Siri, by all accounts, is the top feature Apple seems to be touting in the newly released iPhone 4S. Siri, some people claim, will bring AI to the masses and will, in fact, serve as a viable personal assistant for iPhone users.
Yesterday, I was discussing Siri with a friend who thus far found the feature somewhat underwhelming. More than anything, this friend found Siri’s inability to answer a wide array of questions frustrating. In short, he found Siri limited and not that different from other voice recognition services he had used in the past.
And to a certain extent, I had to agree. I gave Siri a few test runs myself and found mixed results. After getting past some of the more basic questions – i.e What time is it in Australia? – I asked it a few questions that might typically come up in an ordinary course of conversation.
First I asked, “How old is Larry Bird?” After a few seconds it came back with the right answer.
So far so good.
Next I asked, “Who directed The Rock?” Again, a few seconds it came back with the right answer – Michael Bay.
It was time to up the ante so I then asked, “Who was the main star in Back to the Future?” And to that, it had no answer.
The short of it is that Siri is, in many ways, a limited feature. But because the types questions users can ask Siri are limited to a small subset, Siri is able to accomplish the tasks it’s capable of carrying out remarkably well.
To that end, Jeff Wofford writes that it’s precisely Siri’s modest ambition that makes the feature so valuable.
In a nutshell, here’s what it’s capable of:
- Interact with the calendar.
- Search contacts.
- Read and write messages (text and email).
- Interact with the Maps app and location services.
- Forward search phrases to certain pre-defined data providers (Yahoo! Weather, Yahoo! Finance, Yelp, Wolfram|Alpha, or Wikipedia).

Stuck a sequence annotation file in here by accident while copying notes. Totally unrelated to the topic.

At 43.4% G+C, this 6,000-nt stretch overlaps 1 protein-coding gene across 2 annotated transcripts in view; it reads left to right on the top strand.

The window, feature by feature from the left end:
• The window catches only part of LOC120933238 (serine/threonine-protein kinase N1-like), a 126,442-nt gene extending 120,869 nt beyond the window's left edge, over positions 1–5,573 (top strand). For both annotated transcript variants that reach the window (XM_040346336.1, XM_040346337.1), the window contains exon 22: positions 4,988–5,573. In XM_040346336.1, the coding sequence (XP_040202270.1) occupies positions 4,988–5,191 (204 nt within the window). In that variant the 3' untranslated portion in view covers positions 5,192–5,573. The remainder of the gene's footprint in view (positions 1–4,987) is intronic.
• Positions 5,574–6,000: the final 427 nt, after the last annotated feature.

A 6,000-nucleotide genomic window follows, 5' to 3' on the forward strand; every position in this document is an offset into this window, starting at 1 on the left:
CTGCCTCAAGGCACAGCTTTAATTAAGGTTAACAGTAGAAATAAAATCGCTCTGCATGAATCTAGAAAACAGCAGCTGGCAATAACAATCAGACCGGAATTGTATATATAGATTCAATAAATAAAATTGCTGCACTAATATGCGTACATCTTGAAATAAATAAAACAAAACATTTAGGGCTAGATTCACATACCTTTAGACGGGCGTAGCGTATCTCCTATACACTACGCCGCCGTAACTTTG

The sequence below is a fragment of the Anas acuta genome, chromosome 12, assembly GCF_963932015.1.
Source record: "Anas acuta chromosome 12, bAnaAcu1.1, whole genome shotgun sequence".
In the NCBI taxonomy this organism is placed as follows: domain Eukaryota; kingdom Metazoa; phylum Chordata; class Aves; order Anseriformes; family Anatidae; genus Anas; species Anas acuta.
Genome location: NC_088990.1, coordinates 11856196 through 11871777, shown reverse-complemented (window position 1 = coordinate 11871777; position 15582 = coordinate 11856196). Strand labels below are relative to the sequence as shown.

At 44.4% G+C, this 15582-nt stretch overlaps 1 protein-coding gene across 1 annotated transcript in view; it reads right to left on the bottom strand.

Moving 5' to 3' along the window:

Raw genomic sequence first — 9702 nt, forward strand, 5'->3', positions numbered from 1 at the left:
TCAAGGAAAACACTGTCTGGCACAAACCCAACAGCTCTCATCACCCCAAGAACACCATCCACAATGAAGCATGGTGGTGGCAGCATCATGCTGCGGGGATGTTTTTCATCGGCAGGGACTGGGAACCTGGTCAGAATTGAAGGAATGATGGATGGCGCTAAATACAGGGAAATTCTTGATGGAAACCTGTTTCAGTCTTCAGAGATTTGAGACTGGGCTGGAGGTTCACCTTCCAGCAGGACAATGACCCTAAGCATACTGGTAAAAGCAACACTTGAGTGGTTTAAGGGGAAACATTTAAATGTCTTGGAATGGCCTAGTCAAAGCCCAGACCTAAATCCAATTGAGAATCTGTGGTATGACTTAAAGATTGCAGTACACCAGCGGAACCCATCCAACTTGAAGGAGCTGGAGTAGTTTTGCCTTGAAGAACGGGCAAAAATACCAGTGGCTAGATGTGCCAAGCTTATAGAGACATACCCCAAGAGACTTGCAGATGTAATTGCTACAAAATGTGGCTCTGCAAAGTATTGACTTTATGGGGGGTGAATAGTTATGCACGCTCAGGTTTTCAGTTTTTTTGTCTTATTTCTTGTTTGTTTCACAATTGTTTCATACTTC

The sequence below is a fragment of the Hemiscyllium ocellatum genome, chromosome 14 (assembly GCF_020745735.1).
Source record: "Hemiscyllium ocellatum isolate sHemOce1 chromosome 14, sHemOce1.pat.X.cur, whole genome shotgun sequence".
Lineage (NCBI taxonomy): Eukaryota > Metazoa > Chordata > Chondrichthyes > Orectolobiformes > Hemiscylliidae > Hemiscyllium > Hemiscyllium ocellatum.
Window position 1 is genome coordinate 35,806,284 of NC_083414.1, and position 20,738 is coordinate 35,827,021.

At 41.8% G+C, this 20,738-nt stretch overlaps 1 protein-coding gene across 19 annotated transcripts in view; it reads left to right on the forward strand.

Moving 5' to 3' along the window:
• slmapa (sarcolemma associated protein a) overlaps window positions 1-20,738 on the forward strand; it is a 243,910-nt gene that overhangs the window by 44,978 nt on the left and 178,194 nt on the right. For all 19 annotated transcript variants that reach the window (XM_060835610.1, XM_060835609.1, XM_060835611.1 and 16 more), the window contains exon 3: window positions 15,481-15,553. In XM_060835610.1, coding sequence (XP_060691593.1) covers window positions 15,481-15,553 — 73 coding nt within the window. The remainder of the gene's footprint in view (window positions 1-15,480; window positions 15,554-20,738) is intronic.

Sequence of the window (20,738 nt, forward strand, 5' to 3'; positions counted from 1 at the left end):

This is still an impressive and—most importantly—wildly useful set of functions. But it is a limited, focused set. And that’s what makes me think Siri’s “AI” may actually work.
Right now, most of the reports regarding Siri center on the quirky and funny messages it delivers in response to offbeat questions and commands like “Talk dirty to me” – to which Siri responds with a message about needing to clean.
Over the next few weeks we’ll have a better grasp on the utility of Siri and if it’s positioned to be more than just a novelty feature that makes for a cool demo but not something one might use during the ordinary course of a day.
With that in mind, Siri is still in Beta and will inevitably become “smarter” as Apple is able to build up a database of common questions and requests and tailor the software accordingly, much like how Google has done so brilliantly with its search engine.
So while Siri’s functionality may be somewhat limited for now, that may ultimately prove to be an integral part of its future success.
A reliable, albeit limited, Siri is a feature users are comfortable with, and more importantly, one they can trust.